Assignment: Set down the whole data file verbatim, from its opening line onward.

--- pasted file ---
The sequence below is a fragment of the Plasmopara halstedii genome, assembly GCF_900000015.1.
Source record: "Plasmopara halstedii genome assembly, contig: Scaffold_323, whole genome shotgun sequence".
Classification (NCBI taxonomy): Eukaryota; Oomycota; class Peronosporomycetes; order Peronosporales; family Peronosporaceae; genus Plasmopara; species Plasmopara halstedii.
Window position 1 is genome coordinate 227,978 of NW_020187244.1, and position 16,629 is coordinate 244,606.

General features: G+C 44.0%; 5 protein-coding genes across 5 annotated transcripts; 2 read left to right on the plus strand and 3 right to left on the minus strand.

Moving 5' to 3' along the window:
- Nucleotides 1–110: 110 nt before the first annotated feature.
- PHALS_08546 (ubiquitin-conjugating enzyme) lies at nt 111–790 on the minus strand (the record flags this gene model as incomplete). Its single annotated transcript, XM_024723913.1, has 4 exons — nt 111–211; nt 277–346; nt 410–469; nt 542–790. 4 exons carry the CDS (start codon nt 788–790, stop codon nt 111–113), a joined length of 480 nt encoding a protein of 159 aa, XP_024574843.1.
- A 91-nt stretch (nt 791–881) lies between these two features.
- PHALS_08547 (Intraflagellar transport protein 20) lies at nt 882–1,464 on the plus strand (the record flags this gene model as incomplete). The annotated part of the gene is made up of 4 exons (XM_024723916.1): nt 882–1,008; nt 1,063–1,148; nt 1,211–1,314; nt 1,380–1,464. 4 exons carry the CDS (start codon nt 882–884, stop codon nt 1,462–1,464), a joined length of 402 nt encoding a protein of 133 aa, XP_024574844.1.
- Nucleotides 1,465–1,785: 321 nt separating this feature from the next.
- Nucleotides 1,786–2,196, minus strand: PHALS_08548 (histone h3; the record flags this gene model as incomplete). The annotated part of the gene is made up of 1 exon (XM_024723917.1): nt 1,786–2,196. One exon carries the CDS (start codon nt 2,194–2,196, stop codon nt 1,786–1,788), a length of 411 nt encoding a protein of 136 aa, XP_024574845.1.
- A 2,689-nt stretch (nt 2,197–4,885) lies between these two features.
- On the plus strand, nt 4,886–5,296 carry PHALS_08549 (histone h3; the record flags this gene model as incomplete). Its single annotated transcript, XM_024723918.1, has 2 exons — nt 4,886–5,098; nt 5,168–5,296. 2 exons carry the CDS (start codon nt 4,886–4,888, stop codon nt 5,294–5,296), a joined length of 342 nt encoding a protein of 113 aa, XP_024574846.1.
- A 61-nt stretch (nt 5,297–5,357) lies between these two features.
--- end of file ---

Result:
The sequence below is a fragment of the Plasmopara halstedii genome, assembly GCF_900000015.1.
Source record: "Plasmopara halstedii genome assembly, contig: Scaffold_323, whole genome shotgun sequence".
Classification (NCBI taxonomy): Eukaryota; Oomycota; class Peronosporomycetes; order Peronosporales; family Peronosporaceae; genus Plasmopara; species Plasmopara halstedii.
Window position 1 is genome coordinate 227,978 of NW_020187244.1, and position 16,629 is coordinate 244,606.

General features: G+C 44.0%; 5 protein-coding genes across 5 annotated transcripts; 2 read left to right on the plus strand and 3 right to left on the minus strand.

Moving 5' to 3' along the window:
- Nucleotides 1–110: 110 nt before the first annotated feature.
- PHALS_08546 (ubiquitin-conjugating enzyme) lies at nt 111–790 on the minus strand (the record flags this gene model as incomplete). Its single annotated transcript, XM_024723913.1, has 4 exons — nt 111–211; nt 277–346; nt 410–469; nt 542–790. 4 exons carry the CDS (start codon nt 788–790, stop codon nt 111–113), a joined length of 480 nt encoding a protein of 159 aa, XP_024574843.1.
- A 91-nt stretch (nt 791–881) lies between these two features.
- PHALS_08547 (Intraflagellar transport protein 20) lies at nt 882–1,464 on the plus strand (the record flags this gene model as incomplete). The annotated part of the gene is made up of 4 exons (XM_024723916.1): nt 882–1,008; nt 1,063–1,148; nt 1,211–1,314; nt 1,380–1,464. 4 exons carry the CDS (start codon nt 882–884, stop codon nt 1,462–1,464), a joined length of 402 nt encoding a protein of 133 aa, XP_024574844.1.
- Nucleotides 1,465–1,785: 321 nt separating this feature from the next.
- Nucleotides 1,786–2,196, minus strand: PHALS_08548 (histone h3; the record flags this gene model as incomplete). The annotated part of the gene is made up of 1 exon (XM_024723917.1): nt 1,786–2,196. One exon carries the CDS (start codon nt 2,194–2,196, stop codon nt 1,786–1,788), a length of 411 nt encoding a protein of 136 aa, XP_024574845.1.
- A 2,689-nt stretch (nt 2,197–4,885) lies between these two features.
- On the plus strand, nt 4,886–5,296 carry PHALS_08549 (histone h3; the record flags this gene model as incomplete). Its single annotated transcript, XM_024723918.1, has 2 exons — nt 4,886–5,098; nt 5,168–5,296. 2 exons carry the CDS (start codon nt 4,886–4,888, stop codon nt 5,294–5,296), a joined length of 342 nt encoding a protein of 113 aa, XP_024574846.1.
- A 61-nt stretch (nt 5,297–5,357) lies between these two features.